“We have made a conscious decision to focus mainly on serving all religious communities in Kenya during this period as we were formed by the church ,”Mr. Ngunjiri emphasizes. In that regard, Pacis Insurance has embarked on a drive to cover churches (irrespective of the denomination) and all the institutions under their management like schools, dispensaries, hospitals, universities and shopping malls. The first task to that end has been undertaking a risk survey and an insurance valuation of the said properties as well as the churches – especially the old iconic churches which were put up by the missionaries – before insuring them.
The Canon Law currently governing the Catholic Church globally was promulgated in 1983. “Can 1284 §2 10 requires the church stewards where necessary to insure the properties under their stewardship and we are therefore assisting in abiding by its provision while undertaking the said business,” observes Mr. Ngunjiri.
“I belong to the school of thought which holds the view that if animals can understand the fundamentals of insurance, then it should be far much easier for human beings to do so,” quips Mr. Ngunjiri. For instance, when attacked by a lion and one of them is captured, buffaloes bring a bigger herd in order to save one of their own from the eminent death,” he adds to illustrate his point. In essence according to him, insurance entails misfortunes of a few being compensated from the fortunes of many.
It is in that spirit that welfare groups (known as chamas in Kiswahili) have become popular in the country as vehicles of raising funds for their members during weddings and funerals among other occasions. With the advancement in technology, a trend has emerged whereby such members are forming groups via WhatsApp – a free cross platform messenger and Voice over Internet Protocol (VoIP) application. WhatsApp groups have gained prominence in mobilizing funds among members in times of need.
Churches by the same token are modeled in a way that enables them to reach worshippers living in the same neighbourhood. “In the Catholic Church, neighbours fellowship together through the small Christian communities – the equivalent of bible study groups or cell churches among the non- Catholics – and these forums also provide a platform for catering for their social needs,” says Mr. Ngunjiri. Consequently, Pacis has developed an innovative product to meet the last expenses among members of the small Christian communities. “The product has been digitalized from end to end with premiums and claims being paid conveniently using the mobile phone,” points outs Mr. Ngunjiri, adding that the underwriter is initially targeting the over sixteen million members of the Catholic church in Kenya. So far, the product has been successfully piloted among members of the Catholic Women Association in the Archdiocese of Nairobi and the diocese of Murang’a.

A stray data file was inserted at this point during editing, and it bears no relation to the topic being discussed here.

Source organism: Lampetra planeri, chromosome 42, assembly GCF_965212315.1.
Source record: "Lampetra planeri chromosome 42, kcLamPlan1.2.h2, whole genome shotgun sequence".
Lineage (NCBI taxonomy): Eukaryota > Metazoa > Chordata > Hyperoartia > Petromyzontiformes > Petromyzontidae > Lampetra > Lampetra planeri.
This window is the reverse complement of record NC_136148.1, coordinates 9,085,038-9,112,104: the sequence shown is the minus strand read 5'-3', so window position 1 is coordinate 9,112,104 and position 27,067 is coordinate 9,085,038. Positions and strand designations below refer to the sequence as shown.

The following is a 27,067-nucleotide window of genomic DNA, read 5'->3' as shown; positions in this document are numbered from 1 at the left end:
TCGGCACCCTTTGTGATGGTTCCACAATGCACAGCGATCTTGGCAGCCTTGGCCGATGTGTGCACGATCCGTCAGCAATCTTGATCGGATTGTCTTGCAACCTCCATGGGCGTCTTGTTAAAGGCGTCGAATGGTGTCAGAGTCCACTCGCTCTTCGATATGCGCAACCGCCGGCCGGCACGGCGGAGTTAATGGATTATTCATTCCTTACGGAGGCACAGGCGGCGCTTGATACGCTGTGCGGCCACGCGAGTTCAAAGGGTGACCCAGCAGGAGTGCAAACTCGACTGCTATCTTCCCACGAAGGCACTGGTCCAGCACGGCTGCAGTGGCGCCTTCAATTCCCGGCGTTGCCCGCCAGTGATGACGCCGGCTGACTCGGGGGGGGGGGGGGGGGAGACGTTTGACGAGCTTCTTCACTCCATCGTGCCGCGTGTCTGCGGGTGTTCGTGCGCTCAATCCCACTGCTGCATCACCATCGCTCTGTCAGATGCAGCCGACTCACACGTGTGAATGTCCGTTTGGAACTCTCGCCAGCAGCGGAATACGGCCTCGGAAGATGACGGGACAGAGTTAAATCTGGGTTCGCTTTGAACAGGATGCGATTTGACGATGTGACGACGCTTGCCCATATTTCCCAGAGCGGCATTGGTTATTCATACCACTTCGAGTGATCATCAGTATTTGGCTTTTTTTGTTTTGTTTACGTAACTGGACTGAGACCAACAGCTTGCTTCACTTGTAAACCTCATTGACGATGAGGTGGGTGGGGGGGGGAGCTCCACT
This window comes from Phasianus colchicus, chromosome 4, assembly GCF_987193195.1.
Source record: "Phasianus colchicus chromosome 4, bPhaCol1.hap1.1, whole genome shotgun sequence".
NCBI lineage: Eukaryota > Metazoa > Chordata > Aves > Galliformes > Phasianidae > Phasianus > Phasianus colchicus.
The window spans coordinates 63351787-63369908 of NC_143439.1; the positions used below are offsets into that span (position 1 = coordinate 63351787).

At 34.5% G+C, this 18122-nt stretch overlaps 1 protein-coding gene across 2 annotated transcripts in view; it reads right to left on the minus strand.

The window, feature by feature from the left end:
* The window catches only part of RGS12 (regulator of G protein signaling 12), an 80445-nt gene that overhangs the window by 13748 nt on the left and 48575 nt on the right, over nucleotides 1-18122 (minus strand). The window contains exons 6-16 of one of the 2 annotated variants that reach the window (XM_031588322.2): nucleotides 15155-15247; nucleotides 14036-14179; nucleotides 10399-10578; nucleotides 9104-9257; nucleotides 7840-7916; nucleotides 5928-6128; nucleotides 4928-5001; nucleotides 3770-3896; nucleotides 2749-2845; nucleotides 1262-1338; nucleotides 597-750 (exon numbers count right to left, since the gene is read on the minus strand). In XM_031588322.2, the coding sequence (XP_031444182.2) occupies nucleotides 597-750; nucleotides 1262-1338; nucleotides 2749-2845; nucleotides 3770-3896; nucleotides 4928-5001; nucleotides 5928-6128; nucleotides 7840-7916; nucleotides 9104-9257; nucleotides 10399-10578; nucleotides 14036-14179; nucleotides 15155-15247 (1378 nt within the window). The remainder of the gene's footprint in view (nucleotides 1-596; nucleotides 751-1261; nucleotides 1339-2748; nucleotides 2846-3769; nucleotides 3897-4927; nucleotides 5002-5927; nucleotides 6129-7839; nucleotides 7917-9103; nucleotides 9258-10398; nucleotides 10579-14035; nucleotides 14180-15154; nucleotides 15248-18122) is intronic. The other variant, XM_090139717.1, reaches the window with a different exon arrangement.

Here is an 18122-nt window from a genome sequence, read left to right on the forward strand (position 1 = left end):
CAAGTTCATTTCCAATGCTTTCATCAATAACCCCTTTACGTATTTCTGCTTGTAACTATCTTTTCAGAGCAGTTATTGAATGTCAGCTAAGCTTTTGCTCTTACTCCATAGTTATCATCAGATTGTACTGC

“Chamas in my view offer the stiffest competition to the insurance retail market because once mobilized, funds are disbursed to members without undue delay,” observes Mr. Ngunjiri. “By paying claims on a real time basis once we authenticate them, the new product will fill a critical gap in the market,” he adds.
According to Mr. Ngunjiri, people do not get insured because of the ease of buying the product or service but because of the benefits they derive from the process. “In my view, a lot of growth shall be experienced in the industry once underwriters are able to deliver the benefits digitally to the customer without necessarily having a physical engagement,” he observes. Currently, the insurance process is largely manual but with the advancement in technology as well as the internet of things, it is gradually getting digitalized.